I have a lot of ivy in my garden, both on walls and as ground cover.
As you can see it's plain English ivy, nothing variegated, so when I had a bit of time this week I cleared some of this to make way for some new shrubs. You can read about these on my other blog post: Plants for Shade.
I mentioned to a friend that I had been doing this and she immediately launched into a tirade about what a nuisance ivy is, especially on walls. I have a neighbour who asks me to clear ivy from our party wall because he's concerned that it may cause damage. So I thought it was time to address the Ivy Controversy: does it damage walls or not?
First of all let me state my position: I am not an ivy hater. I don't mind it as ground cover while I'm waiting to develop an area and I love it on walls, although I clear it off the one where the neighbour dislikes in in the interest of maintaining a good relationship with him. I prefer more fancy varieties but I tolerate the plain type.
The view that English ivy can damage walls remains common among garden experts, but it always seems to be based on observation rather than science. The problem with this is it's difficult to tell whether the ivy damaged the wall or it was already damaged and the ivy has simply taken advantage of this; I've challenged several experts on this topic and none has been able to provide any actual evidence to support their belief. On the contrary, in 2010 a three year study commissioned by English Heritage and carried out by Oxford University concluded that ivy can actually protect walls from damage by insulating them from temperature and humidity extremes (https://www.tandfonline.com/doi/abs/10.1080/13556207.2011.10785087). It's true that if a wall is already damaged ivy stems or roots may find their way into cracks but they did not cause the initial damage.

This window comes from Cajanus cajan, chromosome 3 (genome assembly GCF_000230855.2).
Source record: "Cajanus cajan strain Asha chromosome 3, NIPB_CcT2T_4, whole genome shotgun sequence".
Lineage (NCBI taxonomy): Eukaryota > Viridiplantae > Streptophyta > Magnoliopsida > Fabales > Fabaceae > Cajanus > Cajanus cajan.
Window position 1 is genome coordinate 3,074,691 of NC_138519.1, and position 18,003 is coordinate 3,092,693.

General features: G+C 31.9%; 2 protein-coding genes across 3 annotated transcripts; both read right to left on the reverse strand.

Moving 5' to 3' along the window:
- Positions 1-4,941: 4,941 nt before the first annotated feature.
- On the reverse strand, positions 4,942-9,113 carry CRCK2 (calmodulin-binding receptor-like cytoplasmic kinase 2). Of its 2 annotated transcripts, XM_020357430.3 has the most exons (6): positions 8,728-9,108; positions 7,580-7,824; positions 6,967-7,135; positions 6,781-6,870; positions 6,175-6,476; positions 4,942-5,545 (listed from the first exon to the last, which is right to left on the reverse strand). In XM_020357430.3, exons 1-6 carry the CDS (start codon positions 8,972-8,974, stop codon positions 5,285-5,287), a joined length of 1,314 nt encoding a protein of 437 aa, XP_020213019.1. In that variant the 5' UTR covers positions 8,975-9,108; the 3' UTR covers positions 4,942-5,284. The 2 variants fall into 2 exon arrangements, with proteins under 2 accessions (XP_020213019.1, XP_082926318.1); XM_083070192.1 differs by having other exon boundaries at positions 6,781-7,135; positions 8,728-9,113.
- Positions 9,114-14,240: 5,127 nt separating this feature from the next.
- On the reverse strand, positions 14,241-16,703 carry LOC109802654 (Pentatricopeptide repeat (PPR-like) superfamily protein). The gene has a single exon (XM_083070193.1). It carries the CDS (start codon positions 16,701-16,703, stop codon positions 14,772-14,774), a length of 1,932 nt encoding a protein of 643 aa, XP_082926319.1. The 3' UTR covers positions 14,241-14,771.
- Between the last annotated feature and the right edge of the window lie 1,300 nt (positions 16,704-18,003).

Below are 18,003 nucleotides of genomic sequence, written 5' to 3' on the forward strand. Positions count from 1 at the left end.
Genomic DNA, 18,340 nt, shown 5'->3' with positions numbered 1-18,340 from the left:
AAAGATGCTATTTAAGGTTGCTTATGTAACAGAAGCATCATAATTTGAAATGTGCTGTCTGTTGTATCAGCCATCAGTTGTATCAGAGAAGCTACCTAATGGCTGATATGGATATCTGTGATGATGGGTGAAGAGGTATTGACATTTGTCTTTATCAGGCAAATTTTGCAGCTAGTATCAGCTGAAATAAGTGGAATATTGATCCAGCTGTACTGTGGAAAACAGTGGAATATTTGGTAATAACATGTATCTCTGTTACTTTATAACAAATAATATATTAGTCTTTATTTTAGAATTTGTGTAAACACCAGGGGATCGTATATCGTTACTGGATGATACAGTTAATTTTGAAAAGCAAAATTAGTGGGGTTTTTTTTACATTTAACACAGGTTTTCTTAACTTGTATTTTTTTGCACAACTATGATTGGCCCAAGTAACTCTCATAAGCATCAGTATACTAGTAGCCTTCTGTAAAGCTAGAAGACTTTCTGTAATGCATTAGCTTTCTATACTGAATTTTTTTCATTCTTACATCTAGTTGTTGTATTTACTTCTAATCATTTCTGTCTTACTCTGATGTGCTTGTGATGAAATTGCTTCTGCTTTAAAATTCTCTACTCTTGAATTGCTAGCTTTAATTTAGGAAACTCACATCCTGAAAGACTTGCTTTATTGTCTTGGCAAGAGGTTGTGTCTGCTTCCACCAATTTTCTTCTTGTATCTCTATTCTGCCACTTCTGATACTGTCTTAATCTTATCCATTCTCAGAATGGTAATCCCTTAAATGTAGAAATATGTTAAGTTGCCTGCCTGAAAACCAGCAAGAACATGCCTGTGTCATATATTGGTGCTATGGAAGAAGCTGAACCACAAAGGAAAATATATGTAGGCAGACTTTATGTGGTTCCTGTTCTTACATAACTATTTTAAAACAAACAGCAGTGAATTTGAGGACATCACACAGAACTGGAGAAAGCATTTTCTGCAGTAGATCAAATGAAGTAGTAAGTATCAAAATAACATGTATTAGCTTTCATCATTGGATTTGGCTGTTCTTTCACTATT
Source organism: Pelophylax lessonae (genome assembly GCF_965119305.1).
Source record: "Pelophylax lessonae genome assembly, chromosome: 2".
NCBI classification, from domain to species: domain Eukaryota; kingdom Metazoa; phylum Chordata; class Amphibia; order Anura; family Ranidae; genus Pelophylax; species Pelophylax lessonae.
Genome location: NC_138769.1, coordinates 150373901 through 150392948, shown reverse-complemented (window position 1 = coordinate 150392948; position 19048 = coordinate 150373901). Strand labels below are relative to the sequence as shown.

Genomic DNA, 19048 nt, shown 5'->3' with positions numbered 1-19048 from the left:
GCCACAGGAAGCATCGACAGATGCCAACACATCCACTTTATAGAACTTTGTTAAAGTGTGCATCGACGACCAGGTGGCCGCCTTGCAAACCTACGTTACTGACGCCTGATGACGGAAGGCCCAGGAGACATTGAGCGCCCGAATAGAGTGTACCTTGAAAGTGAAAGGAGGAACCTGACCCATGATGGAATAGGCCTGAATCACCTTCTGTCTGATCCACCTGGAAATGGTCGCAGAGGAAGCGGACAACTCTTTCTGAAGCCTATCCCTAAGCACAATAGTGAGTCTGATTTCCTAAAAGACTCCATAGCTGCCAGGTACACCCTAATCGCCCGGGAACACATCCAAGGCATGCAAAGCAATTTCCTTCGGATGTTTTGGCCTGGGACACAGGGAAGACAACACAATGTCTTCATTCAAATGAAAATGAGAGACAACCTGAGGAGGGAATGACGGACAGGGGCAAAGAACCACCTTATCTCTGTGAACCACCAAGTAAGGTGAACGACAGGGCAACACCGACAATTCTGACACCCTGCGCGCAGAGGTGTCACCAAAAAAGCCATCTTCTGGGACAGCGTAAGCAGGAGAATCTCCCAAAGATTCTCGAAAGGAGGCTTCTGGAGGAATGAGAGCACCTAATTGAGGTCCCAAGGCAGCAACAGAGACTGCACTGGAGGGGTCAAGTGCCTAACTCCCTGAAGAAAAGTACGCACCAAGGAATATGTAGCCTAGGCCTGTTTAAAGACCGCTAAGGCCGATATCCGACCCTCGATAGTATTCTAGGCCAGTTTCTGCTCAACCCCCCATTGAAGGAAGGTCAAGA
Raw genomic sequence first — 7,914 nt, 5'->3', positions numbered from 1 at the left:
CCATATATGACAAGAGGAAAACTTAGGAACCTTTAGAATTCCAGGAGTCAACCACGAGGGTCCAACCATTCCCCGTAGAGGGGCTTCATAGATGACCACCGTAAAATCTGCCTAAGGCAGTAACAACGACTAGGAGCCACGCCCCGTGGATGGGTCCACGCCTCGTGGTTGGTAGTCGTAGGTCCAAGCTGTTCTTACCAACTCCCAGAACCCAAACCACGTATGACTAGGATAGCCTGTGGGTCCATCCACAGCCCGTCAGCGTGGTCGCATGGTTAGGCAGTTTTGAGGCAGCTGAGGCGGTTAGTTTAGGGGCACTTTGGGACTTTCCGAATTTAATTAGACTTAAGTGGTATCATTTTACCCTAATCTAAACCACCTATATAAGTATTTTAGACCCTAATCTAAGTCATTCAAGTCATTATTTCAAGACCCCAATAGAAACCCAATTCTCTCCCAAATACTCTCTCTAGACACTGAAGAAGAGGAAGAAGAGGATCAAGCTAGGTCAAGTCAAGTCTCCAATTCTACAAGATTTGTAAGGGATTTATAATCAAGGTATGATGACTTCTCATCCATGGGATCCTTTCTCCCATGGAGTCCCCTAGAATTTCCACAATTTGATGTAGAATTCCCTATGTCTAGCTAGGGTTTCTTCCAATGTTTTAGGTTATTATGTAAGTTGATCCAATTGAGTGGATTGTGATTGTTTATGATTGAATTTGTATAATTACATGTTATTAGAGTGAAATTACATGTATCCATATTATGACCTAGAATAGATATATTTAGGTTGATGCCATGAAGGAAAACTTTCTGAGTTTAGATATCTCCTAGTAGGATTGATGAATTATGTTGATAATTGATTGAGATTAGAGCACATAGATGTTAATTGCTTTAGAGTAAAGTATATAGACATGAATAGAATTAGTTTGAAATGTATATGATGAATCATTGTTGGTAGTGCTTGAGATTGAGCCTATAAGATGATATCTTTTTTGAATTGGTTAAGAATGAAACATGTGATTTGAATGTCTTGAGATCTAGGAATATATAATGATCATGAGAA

In my personal view, ivy is more attractive than a brick wall, protects the wall itself and the only downside to it is it may need to be removed if the wall it is growing on needs inspection or maintenance work.